Supreme Court won’t review admissions at Va.’s Thomas Jefferson HS

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The Supreme Court will not review a challenge to the admissions system for a prestigious Northern Virginia magnet school, the Thomas Jefferson High School for Science and Technology, which administrators said opened the program to a wider socioeconomic range of students but opponents claimed discriminated against Asian American applicants.

The high court’s decision Tuesday not to take the case drew a sharp dissent from two conservatives — Justices Samuel A. Alito Jr. and Clarence Thomas — and follows its ruling last term rejecting race-conscious admissions programs at Harvard and the University of North Carolina. That historic decision rolled back decades of precedent and has dramatically changed how the nation’s private and public universities select their students.

The legal battle in Virginia is between a group of parents, called the Coalition for TJ, and the Fairfax County School Board over an admissions policy designed to encourage diversity at the school without explicitly considering race. Thomas Jefferson, often ranked the best high school in the country, changed its admissions process in 2020 in part to boost racial diversity at the school, which had long enrolled single-digit percentages of Black and Hispanic students.

The revised process at TJ, as the school is known locally, used a more holistic review of applicants by considering what admissions experts call “race-neutral” factors, such as what neighborhood a student lives in and their socioeconomic status. The new process also removed a notoriously difficult admissions test and $100 application fee and reserved a set number of seats for students from each of Fairfax County’s middle schools. Applicants must have an unweighted grade-point average of at least 3.5 while taking higher-level courses, complete a problem-solving essay and submit a “Student Portrait Sheet.”

The first admitted class saw boosts in Black and Latino enrollment, as well as more low-income students, English-language learners and girls. The percentage of Asian American students dropped from around 70 percent to 50 percent, sparking accusations that the changes were designed to drive down Asian American enrollment.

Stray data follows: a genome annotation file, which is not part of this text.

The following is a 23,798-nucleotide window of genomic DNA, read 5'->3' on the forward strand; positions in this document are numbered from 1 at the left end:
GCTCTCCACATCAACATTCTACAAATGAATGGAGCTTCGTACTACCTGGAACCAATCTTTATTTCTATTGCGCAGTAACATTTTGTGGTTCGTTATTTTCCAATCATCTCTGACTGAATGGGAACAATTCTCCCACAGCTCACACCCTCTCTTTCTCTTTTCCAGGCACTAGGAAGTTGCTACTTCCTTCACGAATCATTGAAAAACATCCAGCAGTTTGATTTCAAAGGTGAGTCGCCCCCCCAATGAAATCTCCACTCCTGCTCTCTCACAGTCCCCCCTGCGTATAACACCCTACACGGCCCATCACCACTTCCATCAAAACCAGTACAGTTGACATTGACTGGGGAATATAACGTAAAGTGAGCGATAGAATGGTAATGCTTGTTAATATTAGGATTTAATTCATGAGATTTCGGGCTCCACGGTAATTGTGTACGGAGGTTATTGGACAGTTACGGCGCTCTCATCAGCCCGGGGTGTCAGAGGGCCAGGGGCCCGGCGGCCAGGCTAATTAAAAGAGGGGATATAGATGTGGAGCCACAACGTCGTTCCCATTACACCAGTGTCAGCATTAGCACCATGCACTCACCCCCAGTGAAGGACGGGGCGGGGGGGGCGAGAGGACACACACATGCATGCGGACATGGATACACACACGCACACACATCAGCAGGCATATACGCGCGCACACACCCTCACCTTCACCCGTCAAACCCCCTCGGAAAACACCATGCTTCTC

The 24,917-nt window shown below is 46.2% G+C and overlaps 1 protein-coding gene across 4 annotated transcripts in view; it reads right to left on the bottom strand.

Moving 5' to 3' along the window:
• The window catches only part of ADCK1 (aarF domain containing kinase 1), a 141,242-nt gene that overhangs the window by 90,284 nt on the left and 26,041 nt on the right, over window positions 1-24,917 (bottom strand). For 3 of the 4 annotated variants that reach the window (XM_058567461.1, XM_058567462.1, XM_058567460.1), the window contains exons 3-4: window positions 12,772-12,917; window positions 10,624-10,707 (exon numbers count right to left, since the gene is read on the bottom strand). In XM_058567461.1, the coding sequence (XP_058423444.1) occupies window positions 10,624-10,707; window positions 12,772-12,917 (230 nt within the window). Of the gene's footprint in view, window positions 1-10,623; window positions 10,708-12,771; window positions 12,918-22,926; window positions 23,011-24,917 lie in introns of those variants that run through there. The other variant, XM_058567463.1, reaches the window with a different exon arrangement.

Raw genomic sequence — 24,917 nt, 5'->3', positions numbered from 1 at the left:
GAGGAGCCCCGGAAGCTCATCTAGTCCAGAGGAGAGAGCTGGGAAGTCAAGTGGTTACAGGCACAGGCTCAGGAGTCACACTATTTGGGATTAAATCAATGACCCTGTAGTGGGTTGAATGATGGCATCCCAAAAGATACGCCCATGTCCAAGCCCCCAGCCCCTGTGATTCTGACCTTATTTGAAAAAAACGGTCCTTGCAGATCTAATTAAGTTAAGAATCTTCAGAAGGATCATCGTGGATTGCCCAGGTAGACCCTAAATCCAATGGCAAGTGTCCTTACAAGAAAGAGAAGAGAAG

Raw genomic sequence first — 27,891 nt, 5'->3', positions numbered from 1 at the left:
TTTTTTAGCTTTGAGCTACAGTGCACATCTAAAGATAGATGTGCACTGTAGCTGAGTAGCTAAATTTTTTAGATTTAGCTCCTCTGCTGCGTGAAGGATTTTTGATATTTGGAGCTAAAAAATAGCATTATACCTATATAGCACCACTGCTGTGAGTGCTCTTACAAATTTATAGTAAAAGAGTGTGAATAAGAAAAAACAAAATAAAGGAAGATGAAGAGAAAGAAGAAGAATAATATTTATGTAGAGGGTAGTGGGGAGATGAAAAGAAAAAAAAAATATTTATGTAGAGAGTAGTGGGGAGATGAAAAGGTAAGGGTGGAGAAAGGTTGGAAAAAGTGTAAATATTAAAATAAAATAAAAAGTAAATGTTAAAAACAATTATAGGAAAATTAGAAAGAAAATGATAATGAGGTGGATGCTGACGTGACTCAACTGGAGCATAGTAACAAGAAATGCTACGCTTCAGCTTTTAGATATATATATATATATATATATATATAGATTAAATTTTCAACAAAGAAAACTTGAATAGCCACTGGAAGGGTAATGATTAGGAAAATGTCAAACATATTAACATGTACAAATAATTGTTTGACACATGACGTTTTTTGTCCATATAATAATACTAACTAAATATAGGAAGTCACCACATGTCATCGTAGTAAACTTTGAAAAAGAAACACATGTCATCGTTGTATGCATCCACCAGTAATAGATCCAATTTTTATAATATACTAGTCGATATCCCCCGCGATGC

A parent group that opposed the changes filed a lawsuit against the district, alleging that the new process was discriminatory.

As is common in court orders, the Supreme Court majority on Tuesday did not provide a reason for allowing an appeals court’s decision upholding the new policy to stand. The two dissenting justices said the lower court was wrong to uphold the policy and that they would have reviewed the case.

What the lower court “held, in essence, is that intentional racial discrimination is constitutional so long as it is not too severe. This reasoning is indefensible, and it cries out for correction,” wrote Alito, joined by Thomas.

Asra Nomani, a co-founder of the coalition and parent of a TJ student who graduated in 2021, said the court’s decision was a setback, but would not be the end of their fight.

“Today, the American Dream was dealt a blow, but we remain committed to protecting the values of merit, equality, and justice — and we will prevail for the future of our children and for the nation we love and embrace,” Nomani said in a statement.

A District Court judge initially sided with the parent group in 2022, calling the Thomas Jefferson’s new admissions process “racial balancing” and “patently unconstitutional.” Then, in May, a divided panel of the U.S. Court of Appeals for the 4th Circuit reversed the lower court’s decision, ruling in favor of the Fairfax County School Board and stating that the process did not discriminate against Asian American students — in part because a majority of admitted students still are Asian American.

Coalition for TJ, the group formed in opposition to the new system, asked the Supreme Court to intervene in August.

“Local school boards in these cases have enacted policies designed to balance the racial composition of their schools at the expense of Asian Americans,” the coalition wrote in its petition for the Supreme Court to take up the case.

Alito took issue with the 4th Circuit’s reasoning, saying it “effectively licenses official actors to discriminate against any racial group with impunity as long as that group continues to perform at a higher rate than other groups.”

He characterized public magnet high schools as “engines of social mobility” for minorities and the children of immigrants, adding that the “majority’s fallacious reasoning works a grave injustice on diligent young people who yearn to make a better future for themselves, their families, and our society.”

Similar legal challenges to admissions-based high schools have been filed around the country and have been watched as a possible next frontier of admissions challenges after the Supreme Court’s decision in the Harvard and UNC cases in June. In his dissent, Alito wrote that Thomas Jefferson’s admissions policy could become a road map for other selective schools to evade last year’s Supreme Court decision.

The Pacific Legal Foundation, which represents the Coalition for TJ, said in a statement that they will continue to fight race-based admissions in public elementary, middle and high schools, with cases underway in Boston, New York City, and Montgomery County, Md.

“The Supreme Court missed an important opportunity to end race-based discrimination in K-12 admissions,” attorney Joshua Thompson said in a statement.

The Virginia case is Coalition for TJ v. Fairfax County School Board

This is a developing story. It will be updated.

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